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The Famous Frankfurter Experiment

The Famous Frankfurter Experiment demonstrates exactly how the eyes are used during parallel-viewing (Magic Eye 3D viewing). If this experiment is successful, you'll see a miniature frankfurter floating in the air as pictured above. Wow.
  • You need to look into the distance for this, so turn away from the computer monitor.
  • Pick a specific object in the distance. Aim your eyes at that target.
  • While looking at that distant target, bring your index fingers, tips touching, up in front of your eyes and into your line of sight.
  • While still aiming your eyes at the distant target, calmly notice that a mini-frank has appeared between the tips of your fingers. Do not allow the awesome beauty of the mini-frank to distract you and cause you to aim your eyes directly at it. Continue to aim your eyes into the distance at your target.
  • Pull the tips of your fingers apart slightly and observe the frankfurter floating in the air.
  • Wiggle your fingers and watch the mini-frank dance.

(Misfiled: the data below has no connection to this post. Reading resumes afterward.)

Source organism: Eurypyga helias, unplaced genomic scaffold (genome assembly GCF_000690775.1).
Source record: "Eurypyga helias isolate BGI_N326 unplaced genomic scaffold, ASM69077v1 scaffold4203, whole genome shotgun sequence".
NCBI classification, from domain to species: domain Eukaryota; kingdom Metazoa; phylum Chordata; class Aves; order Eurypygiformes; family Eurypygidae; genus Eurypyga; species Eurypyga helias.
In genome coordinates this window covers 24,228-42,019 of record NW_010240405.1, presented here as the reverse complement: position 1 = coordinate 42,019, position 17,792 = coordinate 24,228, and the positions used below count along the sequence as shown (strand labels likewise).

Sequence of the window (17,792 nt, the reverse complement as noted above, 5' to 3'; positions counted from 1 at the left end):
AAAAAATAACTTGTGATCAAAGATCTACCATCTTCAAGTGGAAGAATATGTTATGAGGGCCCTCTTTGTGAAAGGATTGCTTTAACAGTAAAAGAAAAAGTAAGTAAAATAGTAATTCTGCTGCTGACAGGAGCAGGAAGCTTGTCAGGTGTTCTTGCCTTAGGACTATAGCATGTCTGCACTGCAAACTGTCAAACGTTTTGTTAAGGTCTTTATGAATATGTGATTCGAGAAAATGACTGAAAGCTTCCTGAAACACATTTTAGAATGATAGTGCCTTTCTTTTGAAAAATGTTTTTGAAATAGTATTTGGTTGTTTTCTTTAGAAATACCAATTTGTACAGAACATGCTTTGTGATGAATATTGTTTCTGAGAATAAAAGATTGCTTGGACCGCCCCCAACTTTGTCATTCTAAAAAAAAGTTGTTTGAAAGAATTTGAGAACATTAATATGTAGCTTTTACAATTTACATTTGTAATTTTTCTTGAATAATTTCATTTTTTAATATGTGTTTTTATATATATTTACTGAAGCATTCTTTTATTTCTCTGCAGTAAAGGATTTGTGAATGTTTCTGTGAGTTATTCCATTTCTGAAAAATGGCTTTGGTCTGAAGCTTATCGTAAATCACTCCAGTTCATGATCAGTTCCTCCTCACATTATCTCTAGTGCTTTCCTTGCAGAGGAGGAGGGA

Remember how your eyes feel while performing this depth-defying frankfurter feat and you can apply the same skills to 3D viewing.



More Tips on Parallel-Viewing: Looking Through A Solid Object

To do parallel-viewing, you must aim your eyes through the image and into the distance. The problem is there's a solid object in the way -- a computer monitor or a book or something! How do you look through a solid object?! Well, generally, we look directly at what we want to see and leave the X-ray vision to Superman. In this case, we've got to develop our own superpowers.
Suggestion: imagine you are looking through a window. See illustration below.





Try other 3D Viewing Methods


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Magic Eye How to See 3D copyright © 1995; Out-of-Print
by Magic Eye, Inc. and Rachel Cooper, Advocate of Vision Therapy Eye Exercises for Lazy Eye.
All other images and text: copyright © 1996- by Rachel Cooper. All rights reserved.